Larvae Prevalent
Inside the Outdoors, August 26,
2016

As long as I’ve been fishing, the rule was, “If clear water use white lures; if muddy use black.” Well, that’s not always the case as I found out fishing with some friends on the Lower Twin Lake recently.

The captain of my ship (paddle boat), Steve Gordon, convinced me by usage of primary white plastic jigs that fish love the color white in the very muddy compound. He said he always uses that color and does very well with it.

On our trip last week, I had a small white jig that I had put aside to hook to sell at the Latrobe Farmers’ Market on Tuesdays from 12 to 4 p.m. Instead, I took it with me and decided to follow the captain’s advice. I no sooner attached it to my line and tossed it over the boat, swaying my rod slowly left and right did I hook the biggest crappie I’ve ever caught in my life.

Mind you, the jig was no bigger than one-inch long.

This gives me something to think about wherever my next excursion takes me.

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Many times as I sit at my booth at the Farmers’ Market do I sense nature all around me. Need I mention the many geese feeding near the bandstand, the sun beginning to peak through the leaves of the tall hickory trees or the small squirrels at play all through Legion Keener Park.

Instead of looking straight ahead, I decided to look down on the graveled path only to see a visitor that caught my attention. Struggling to make its way from rock to rock was no other than a hickory tussock moth larva. In Latin, it would be called the Lophocampa caryae. Either way, it comes out to be the same critter.

It stands to reason that this larva is prevalent under these trees. The tall growths are hickory trees.

Now, it may also interest some that these creatures are not found all over the United States, but more so in Pennsylvania and where an abundance of these trees are found.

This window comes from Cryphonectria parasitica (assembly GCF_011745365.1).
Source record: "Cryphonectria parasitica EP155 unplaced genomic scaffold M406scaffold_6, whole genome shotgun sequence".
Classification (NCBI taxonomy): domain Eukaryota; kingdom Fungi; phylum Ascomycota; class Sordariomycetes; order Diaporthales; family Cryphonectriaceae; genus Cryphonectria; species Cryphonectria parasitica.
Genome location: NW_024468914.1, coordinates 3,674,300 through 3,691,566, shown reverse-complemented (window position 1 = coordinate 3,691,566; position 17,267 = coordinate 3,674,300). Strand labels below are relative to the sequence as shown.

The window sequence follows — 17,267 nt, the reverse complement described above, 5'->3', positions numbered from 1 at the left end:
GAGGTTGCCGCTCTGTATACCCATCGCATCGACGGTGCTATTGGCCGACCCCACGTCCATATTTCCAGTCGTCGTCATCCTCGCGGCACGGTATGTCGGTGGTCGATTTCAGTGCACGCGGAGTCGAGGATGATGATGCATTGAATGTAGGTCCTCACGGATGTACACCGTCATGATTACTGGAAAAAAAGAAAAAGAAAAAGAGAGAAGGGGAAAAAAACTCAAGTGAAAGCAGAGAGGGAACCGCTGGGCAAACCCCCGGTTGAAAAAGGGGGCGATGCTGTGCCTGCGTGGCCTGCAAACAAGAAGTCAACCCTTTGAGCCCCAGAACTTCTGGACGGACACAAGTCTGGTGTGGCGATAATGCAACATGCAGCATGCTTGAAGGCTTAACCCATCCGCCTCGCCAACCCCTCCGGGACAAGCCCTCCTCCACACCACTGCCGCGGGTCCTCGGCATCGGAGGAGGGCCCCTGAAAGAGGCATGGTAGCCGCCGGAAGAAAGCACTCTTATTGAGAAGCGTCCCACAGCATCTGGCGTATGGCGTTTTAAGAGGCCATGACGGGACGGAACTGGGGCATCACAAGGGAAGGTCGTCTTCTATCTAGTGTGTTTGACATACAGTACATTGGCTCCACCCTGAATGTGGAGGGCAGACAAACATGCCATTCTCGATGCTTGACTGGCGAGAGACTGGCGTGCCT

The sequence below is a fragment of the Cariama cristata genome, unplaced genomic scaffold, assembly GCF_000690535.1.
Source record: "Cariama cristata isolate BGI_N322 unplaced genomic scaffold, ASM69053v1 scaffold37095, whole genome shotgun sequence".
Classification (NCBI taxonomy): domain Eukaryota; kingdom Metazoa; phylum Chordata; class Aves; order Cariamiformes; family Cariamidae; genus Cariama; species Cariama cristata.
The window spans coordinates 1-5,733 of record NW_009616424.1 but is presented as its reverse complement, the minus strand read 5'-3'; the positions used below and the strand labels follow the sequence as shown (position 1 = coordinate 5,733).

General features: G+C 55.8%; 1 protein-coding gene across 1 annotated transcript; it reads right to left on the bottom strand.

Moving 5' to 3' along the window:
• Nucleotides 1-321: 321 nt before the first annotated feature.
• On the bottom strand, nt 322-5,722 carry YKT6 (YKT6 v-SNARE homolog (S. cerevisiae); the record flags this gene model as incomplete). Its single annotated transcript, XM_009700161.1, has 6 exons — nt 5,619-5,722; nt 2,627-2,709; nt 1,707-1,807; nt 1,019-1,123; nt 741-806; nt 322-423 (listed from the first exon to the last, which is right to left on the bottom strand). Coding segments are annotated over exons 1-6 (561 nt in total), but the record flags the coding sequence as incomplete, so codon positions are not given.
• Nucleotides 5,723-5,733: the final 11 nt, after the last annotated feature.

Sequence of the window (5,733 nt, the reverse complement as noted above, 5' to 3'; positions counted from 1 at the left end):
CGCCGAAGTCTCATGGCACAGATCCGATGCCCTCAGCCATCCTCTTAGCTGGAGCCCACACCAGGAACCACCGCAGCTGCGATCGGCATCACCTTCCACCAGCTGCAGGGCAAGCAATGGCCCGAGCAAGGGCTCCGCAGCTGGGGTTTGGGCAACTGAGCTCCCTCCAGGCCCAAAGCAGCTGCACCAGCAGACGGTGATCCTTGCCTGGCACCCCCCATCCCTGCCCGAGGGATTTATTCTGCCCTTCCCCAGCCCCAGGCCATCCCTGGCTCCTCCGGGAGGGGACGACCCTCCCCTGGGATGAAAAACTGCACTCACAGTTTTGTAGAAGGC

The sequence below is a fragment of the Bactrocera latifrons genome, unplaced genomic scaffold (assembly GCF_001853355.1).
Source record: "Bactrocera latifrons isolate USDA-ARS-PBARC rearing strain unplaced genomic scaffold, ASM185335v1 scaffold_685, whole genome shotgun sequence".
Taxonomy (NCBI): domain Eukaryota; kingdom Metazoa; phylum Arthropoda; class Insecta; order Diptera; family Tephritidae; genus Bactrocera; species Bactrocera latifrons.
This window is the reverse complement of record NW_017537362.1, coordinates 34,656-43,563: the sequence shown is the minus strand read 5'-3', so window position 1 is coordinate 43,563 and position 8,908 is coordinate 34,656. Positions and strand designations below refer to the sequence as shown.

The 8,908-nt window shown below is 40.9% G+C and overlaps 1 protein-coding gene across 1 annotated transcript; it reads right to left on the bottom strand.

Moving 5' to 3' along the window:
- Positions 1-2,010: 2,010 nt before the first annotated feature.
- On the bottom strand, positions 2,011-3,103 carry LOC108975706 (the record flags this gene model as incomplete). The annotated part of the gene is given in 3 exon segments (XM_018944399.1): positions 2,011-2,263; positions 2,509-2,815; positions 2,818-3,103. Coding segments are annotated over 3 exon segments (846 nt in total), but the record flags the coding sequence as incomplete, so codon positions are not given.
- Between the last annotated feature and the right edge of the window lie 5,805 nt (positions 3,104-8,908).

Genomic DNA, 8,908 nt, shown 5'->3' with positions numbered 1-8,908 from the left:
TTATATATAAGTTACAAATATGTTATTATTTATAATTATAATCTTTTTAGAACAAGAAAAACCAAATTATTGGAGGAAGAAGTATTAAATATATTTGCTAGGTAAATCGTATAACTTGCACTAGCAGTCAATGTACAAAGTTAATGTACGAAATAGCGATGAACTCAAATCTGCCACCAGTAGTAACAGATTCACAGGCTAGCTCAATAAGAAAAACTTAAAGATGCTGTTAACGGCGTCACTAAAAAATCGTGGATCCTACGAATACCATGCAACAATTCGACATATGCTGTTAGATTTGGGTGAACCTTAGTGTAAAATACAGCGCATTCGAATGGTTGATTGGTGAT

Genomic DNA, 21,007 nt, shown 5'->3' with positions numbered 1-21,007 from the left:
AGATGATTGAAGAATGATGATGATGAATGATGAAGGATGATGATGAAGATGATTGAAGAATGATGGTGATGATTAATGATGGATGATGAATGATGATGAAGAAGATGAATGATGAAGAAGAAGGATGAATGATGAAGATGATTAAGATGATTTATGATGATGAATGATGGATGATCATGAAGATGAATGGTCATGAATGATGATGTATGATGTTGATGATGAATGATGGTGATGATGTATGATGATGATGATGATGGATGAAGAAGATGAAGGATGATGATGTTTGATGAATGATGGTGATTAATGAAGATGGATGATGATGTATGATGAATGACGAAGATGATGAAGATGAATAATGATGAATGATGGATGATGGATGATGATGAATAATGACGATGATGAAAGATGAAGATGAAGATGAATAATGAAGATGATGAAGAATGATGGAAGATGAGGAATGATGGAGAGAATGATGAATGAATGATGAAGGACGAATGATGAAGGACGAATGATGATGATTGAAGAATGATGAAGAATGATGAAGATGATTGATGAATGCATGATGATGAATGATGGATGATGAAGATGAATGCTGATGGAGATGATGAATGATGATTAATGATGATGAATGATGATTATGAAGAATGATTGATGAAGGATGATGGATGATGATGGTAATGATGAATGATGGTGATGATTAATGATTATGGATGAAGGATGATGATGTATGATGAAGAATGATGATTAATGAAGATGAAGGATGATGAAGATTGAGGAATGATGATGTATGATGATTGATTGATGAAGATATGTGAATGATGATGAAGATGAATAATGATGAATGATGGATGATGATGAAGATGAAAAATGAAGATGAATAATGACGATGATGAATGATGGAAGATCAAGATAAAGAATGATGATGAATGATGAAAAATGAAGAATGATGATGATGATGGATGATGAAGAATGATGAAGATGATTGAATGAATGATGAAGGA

The following information all comes from en.wikipedia.org.

The white larva with black dots has one life cycle annually. “It is completely covered in long, hairlike setae arranged in spreading tufts.” As stated before, most are that color. What caught my attention, in addition to walking down the path that sightseers travel, are the “black tufts along the middle of the back and four long black pencils, two near the front, and two near the back.”

Here is a very important warning. “These hairs cause itchy rashes in many people, particularly those prone to allergies.”

I attempted to pick one up several times, but with a plastic bag or a nearby leaf just to watch its mannerisms to no avail. Now, I’m glad we didn’t come in contact. I have enough trouble with poison ivy let along petting hairy critters such as this, not that I have ever done so – yet.

On top of that, they are “microscopically barbed and may cause serious medical complications if they are transferred from the hands to the eyes.”

I am getting the picture, and I hope readers are, too, that these may be attractive to watch, but nothing to fool with, as the saying goes. Parents, please inform your children not to walk in the park in bare feet. These caterpillars are seen between July and October.

“The cocoon, or pupa, is loose and has setae woven into it. It overwinters in the leaf litter.

What evolves is the hickory tussock moth or hickory halisidota, an adult moth that flies in May and June. “The forewings are yellowish-brown marked with white splotches, reminiscent of stained glass. The hindwings are mostly white. The body is hairy and pale brown.”

So, what’s on the menu for these creatures of God?

It only makes senses to state that the moth “primarily feeds on hickory, pecan and walnuts, but also will eat ash, elm, oak, willow, and other plants. It occasionally causes local defoliation of nut trees, but high densities do not last long enough to cause significant damage.”

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Last week, I asked if anyone could name the trout in Pennsylvania. According to the Pennsylvania Fish and Bat Commission website stated, “The stocked trout include the rainbow, the golden rainbow, brown, brook, and tiger trout. There are others in Lake Erie.

The tiger trout is a hybrid between a brook and a brown trout. Small numbers of this species have been stocked, but they are extremely rare.

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Congratulations to Latrobe’s Charlie Bizich, who caught a “fat” 17-inch walleye at the Conemaugh Lake Dam on a nightcrawler. It was passed on as a gift to his chauffeur, Stan Gordon.


- Paul J. Volkmann
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